Coal’s demise as a significant backbone to the global dry bulk trades is not coming any time soon, new research from Arrow Shipbroking clearly shows.
News carried by Splash on Friday that Japan, the world’s third largest coal importer, will shutter 100 of its 140 coal-fired power plants over the coming decade created a stir among readers. However, planned Asian coal-fired power stations are set to dwarf Japan’s coal usage, new research shows.
Arrow Shipbroking’s head of research Burak Cetinok told Splash today he anticipated global coal seaborne trade to continue to grow in the next decade, especially during the early years. However, the pace of growth will be much slower. More importantly, Cetinok said he expected significant changes in trading patterns with flows diverted from the major consumers of the past such as Japan, South Korea and Europe to the developing economies in Southeast Asia and Asia-Pacific, something mentioned on Friday by Nick Ristic, a dry bulk researcher at Braemar ACM.
India, Vietnam, Bangladesh and the Philippines combined are set to add almost three Japans in terms of coal demand in this decade
Ristic noted that the rise of coal imports in South and Southeast Asia was changing the makeup of the ships that carry coal. The cape trades in the North Atlantic and Europe are on the decline while the smaller geared trades focusing on the Middle East, South and Southeast Asia are making gains, part of a longer term trend Braemar ACM has detected in recent years. Since 2015 handies and supras have gone from carrying 19% to 25% of the world’s coal trade, at the expense of capes.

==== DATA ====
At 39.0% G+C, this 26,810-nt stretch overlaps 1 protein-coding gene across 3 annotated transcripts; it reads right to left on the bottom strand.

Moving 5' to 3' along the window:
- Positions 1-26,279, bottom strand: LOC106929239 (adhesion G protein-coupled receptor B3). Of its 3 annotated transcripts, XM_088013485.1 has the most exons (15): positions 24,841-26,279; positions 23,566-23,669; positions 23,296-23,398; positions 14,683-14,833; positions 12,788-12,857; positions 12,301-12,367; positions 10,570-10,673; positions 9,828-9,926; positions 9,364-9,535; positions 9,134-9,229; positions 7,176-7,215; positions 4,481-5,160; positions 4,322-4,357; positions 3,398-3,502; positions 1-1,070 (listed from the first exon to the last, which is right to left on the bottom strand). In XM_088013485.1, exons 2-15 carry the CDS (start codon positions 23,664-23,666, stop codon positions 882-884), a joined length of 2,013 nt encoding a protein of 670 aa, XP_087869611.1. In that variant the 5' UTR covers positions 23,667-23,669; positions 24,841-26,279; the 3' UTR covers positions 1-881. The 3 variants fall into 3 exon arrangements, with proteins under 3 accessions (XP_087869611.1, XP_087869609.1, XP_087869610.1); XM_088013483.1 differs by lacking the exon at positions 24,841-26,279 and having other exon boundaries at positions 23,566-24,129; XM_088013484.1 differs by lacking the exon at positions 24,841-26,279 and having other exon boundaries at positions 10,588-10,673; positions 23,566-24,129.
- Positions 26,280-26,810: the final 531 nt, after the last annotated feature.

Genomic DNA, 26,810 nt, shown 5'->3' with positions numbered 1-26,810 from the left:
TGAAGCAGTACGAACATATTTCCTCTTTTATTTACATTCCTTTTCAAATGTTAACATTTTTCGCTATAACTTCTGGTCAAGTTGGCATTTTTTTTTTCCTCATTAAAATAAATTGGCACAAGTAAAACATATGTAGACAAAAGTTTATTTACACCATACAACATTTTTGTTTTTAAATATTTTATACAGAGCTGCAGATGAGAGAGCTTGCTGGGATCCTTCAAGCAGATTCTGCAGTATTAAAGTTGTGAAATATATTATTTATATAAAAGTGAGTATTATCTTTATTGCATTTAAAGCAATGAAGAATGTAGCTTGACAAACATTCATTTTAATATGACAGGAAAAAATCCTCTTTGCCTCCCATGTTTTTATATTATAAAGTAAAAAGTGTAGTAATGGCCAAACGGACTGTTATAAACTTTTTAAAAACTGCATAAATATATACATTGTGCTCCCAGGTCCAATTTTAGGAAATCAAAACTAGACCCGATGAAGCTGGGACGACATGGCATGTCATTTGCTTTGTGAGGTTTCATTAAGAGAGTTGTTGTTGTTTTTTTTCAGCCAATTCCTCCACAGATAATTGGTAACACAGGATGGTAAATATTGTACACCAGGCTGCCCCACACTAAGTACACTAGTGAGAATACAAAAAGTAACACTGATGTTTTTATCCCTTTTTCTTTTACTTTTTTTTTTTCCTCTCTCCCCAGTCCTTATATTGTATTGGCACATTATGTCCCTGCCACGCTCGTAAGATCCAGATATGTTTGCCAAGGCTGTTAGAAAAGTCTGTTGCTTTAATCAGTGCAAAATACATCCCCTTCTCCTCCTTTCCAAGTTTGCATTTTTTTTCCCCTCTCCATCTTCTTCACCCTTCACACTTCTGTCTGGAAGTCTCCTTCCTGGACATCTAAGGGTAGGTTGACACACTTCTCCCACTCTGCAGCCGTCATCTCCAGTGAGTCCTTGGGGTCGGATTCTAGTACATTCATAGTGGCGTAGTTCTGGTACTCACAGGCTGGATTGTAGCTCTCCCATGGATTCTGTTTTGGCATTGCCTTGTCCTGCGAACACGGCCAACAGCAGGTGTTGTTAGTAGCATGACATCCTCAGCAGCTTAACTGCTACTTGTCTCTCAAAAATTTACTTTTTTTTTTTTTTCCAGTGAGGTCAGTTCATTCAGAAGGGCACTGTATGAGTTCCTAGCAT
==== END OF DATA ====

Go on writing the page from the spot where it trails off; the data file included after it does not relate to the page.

On planned new coal power plants around the world, Arrow’s Cetinok said: “Three times as much project capacity was cancelled since 2010 than it is currently being built, but the orderbook is still large. Total coal fired power generation capacity that is planned, approved or under construction is about 25% of the current operating capacity on a global basis.”
Vietnam, Bangladesh and Philippines alone are building coal plants with total capacity 40% larger than Japan’s current installed capacity.
While there has been a lot of project cancellations in India the Asian giant still has 66 GW of new plants to be commissioned over the next six years. That compares to Japan’s current operating capacity of 46.7 GW.
“In other words,” Cetinok said, “India, Vietnam, Bangladesh and the Philippines combined are set to add almost three Japans in terms of coal demand in this decade. That should offset, at least to a certain degree, the drop in demand elsewhere.”
The Arrow researcher added that these projections did not include China, which, while culling many coal projects of late, is still building 100GW of coal power plants with another 106GW in the pipeline.
China remains key, agreed Rebecca Galanopoulos Jones, a researcher with Alibra Shipping.
“Over the next five years, global demand forecasts predict that there will be little growth in global coal consumption but demand will remain stable. Thereafter much depends on China, the world’s largest consumer of coal, and its economic growth objectives and policies towards CO2 emissions,” Galanopoulos Jones told Splash.